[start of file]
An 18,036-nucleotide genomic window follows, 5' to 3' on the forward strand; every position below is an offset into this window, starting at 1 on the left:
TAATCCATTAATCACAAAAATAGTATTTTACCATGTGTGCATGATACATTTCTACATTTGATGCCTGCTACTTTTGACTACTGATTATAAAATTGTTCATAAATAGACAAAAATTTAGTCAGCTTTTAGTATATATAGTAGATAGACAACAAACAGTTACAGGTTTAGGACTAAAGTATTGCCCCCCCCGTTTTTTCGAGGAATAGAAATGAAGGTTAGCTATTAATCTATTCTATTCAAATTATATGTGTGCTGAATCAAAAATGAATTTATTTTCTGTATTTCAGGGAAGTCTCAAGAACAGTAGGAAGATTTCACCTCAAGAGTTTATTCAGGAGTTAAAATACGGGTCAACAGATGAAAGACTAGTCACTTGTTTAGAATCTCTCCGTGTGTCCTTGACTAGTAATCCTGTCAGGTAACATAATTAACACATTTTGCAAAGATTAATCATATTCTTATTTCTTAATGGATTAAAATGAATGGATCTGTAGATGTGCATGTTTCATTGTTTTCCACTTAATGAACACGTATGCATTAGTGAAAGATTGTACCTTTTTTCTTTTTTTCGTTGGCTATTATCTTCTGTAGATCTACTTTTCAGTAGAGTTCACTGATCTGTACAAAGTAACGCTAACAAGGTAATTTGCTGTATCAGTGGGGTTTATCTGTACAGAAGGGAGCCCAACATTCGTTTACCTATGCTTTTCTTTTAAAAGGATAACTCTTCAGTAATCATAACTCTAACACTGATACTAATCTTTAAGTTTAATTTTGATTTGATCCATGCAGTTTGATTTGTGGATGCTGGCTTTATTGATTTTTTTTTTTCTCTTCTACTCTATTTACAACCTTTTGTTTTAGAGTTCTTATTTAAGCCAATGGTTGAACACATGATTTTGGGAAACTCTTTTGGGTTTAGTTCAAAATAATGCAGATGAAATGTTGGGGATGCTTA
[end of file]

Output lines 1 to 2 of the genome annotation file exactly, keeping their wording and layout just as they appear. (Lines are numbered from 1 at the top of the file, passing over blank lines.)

An 18,036-nucleotide genomic window follows, 5' to 3' on the forward strand; every position below is an offset into this window, starting at 1 on the left:
TAATCCATTAATCACAAAAATAGTATTTTACCATGTGTGCATGATACATTTCTACATTTGATGCCTGCTACTTTTGACTACTGATTATAAAATTGTTCATAAATAGACAAAAATTTAGTCAGCTTTTAGTATATATAGTAGATAGACAACAAACAGTTACAGGTTTAGGACTAAAGTATTGCCCCCCCCGTTTTTTCGAGGAATAGAAATGAAGGTTAGCTATTAATCTATTCTATTCAAATTATATGTGTGCTGAATCAAAAATGAATTTATTTTCTGTATTTCAGGGAAGTCTCAAGAACAGTAGGAAGATTTCACCTCAAGAGTTTATTCAGGAGTTAAAATACGGGTCAACAGATGAAAGACTAGTCACTTGTTTAGAATCTCTCCGTGTGTCCTTGACTAGTAATCCTGTCAGGTAACATAATTAACACATTTTGCAAAGATTAATCATATTCTTATTTCTTAATGGATTAAAATGAATGGATCTGTAGATGTGCATGTTTCATTGTTTTCCACTTAATGAACACGTATGCATTAGTGAAAGATTGTACCTTTTTTCTTTTTTTCGTTGGCTATTATCTTCTGTAGATCTACTTTTCAGTAGAGTTCACTGATCTGTACAAAGTAACGCTAACAAGGTAATTTGCTGTATCAGTGGGGTTTATCTGTACAGAAGGGAGCCCAACATTCGTTTACCTATGCTTTTCTTTTAAAAGGATAACTCTTCAGTAATCATAACTCTAACACTGATACTAATCTTTAAGTTTAATTTTGATTTGATCCATGCAGTTTGATTTGTGGATGCTGGCTTTATTGATTTTTTTTTTTCTCTTCTACTCTATTTACAACCTTTTGTTTTAGAGTTCTTATTTAAGCCAATGGTTGAACACATGATTTTGGGAAACTCTTTTGGGTTTAGTTCAAAATAATGCAGATGAAATGTTGGGGATGCTTA